build something

My post Move Fast and Break Things got a fairly good response so I decided to present it to some undergraduates last week. After the presentation I was talking to some students about Angry Birds Blog, the example I used of something they could build. And then I let them in on a secret. Angry Birds Blog wasn't the first thing I built. Nor will it be the last. Some of you may remember an online business I tried to get off the ground that failed miserably. None of you know about a number of other websites I have that get less than 100 hits a month. And as we speak I have another project in the works for people who like beer. It doesn't matter if you build something and it doesn't work. It doesn't have to be a success for you to learn from it. And if it's so bad that you need to pull the plug, then do so and go and build something else. That's the thing about the internet; you can always be building....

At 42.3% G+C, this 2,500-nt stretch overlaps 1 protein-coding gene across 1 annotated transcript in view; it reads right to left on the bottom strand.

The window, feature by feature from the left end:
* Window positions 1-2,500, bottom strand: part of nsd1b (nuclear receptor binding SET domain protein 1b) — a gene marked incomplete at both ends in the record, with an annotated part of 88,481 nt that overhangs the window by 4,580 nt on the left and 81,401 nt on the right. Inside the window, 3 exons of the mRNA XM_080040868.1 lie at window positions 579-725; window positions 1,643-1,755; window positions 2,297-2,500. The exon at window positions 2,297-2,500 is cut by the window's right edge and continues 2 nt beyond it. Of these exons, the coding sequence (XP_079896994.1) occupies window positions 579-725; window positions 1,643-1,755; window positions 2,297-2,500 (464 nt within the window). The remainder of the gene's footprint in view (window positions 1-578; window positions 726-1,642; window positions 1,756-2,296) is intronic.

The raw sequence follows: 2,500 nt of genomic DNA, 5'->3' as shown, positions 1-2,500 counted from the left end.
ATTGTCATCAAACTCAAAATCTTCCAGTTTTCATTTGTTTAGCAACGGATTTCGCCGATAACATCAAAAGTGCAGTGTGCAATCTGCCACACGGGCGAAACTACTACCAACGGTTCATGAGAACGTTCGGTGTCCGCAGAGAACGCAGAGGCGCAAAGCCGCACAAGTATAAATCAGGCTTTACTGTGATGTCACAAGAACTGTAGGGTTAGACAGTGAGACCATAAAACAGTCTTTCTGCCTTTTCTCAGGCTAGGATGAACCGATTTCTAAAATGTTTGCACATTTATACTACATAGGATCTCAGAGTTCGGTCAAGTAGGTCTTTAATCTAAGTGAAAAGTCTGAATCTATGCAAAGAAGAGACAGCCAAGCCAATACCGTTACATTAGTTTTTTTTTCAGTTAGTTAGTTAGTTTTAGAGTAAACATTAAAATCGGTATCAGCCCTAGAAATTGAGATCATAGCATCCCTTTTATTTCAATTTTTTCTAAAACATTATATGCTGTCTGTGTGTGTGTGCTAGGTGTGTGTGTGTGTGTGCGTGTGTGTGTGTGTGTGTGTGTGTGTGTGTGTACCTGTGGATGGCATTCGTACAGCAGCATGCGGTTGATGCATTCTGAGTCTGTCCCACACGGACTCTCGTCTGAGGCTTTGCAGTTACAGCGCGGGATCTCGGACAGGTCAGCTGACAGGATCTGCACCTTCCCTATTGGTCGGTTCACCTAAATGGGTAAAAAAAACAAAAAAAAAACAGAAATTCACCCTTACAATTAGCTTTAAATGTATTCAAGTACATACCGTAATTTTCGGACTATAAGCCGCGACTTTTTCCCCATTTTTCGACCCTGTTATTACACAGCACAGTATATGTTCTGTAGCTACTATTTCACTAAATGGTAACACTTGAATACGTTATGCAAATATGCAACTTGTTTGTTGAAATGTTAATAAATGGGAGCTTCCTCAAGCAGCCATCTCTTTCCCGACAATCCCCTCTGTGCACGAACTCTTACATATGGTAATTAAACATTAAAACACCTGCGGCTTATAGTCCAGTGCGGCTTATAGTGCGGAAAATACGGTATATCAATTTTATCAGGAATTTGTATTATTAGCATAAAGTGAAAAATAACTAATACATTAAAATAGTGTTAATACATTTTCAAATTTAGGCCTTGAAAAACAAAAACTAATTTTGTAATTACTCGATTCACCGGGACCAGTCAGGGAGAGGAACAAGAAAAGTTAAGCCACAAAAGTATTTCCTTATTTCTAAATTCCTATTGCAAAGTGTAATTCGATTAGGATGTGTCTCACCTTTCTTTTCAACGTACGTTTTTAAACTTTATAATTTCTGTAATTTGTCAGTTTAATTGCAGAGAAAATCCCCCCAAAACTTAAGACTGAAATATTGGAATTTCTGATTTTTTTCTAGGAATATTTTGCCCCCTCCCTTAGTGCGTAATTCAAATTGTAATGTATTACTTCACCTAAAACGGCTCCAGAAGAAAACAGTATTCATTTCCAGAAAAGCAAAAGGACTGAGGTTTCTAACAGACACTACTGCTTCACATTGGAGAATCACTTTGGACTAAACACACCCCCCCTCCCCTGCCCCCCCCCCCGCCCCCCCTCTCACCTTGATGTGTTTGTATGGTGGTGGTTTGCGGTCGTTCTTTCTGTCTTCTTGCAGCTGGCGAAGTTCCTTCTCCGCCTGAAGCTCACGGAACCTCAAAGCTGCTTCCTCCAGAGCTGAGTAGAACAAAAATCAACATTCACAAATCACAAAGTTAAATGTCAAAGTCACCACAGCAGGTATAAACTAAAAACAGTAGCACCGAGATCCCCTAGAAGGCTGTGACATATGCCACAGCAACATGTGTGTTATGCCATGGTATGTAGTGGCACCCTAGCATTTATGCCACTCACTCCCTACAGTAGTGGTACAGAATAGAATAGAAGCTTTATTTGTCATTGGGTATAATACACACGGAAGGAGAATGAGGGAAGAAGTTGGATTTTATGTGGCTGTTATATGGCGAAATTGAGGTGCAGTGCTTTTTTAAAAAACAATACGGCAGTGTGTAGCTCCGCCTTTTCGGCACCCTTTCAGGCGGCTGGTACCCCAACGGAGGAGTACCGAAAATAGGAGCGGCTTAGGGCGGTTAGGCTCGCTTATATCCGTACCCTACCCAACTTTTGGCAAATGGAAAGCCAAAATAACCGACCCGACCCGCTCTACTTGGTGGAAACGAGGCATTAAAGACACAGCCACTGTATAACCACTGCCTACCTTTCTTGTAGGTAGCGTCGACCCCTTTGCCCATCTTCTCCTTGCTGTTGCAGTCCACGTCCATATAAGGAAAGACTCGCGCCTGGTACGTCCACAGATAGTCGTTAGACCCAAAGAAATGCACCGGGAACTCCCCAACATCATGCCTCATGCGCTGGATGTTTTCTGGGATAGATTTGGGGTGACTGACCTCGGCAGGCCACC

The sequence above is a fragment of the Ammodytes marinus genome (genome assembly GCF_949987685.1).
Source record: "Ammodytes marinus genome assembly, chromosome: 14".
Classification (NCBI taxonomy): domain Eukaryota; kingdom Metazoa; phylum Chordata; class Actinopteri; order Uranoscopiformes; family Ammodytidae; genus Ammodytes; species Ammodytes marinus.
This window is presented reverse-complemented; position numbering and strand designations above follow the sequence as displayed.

'Move fast and break things' is a philosophy I've stolen from Facebook's work culture. Anyone who's seen The Social Network movie will know this ideology is at the core of everything they do, demonstrated by the regular Hackathon events they host where programmers stay up all night building for the purpose of building. The outcome isn't necessarily important. It doesn't have to be perfect, nor necessarily functional. But by moving fast and breaking things, they approach problems in a different light that creates new solutions and new ideas. Many of Facebook's features have come out of these Hackathon events. So why am I writing about it? Well, I think it lends itself to great advice for graduates looking to land themselves a gig in digital; Build something. Building something these days generally costs next to nothing. A lack of technical skills is no excuse either given Google is at your finger tips. And the only thing you'll need you should have plenty of as a student; time. Time to move fast. Time to break things. Time to learn. Time to build something. As an undergraduate I built this blog. Everyone's got one now (not to say you shouldn't build one too), but you could build a YouTube Channel. Or an online store that sells socks. Or a video that gets 1,000,000 views. Throw yourself in the deep end. If it fails, pull the plug and build something else. Six months ago I started a website called Angry Birds Blog. Like me, I realised people were searching for walkthroughs, Golden Egg locations and information about the game. The website now receives 95,000 hits and brings in $150 a month. But that's nothing compared to what I've learned over the past half year about SEO, SEM, AdSense, affiliate marketing, design, coding, ad placement and more. And I reckon if you can build something, that's probably more impressive than talking about your empty resume in a job interview. Edit: I sold Angry Birds Blog in September 2011 for a nice little sum....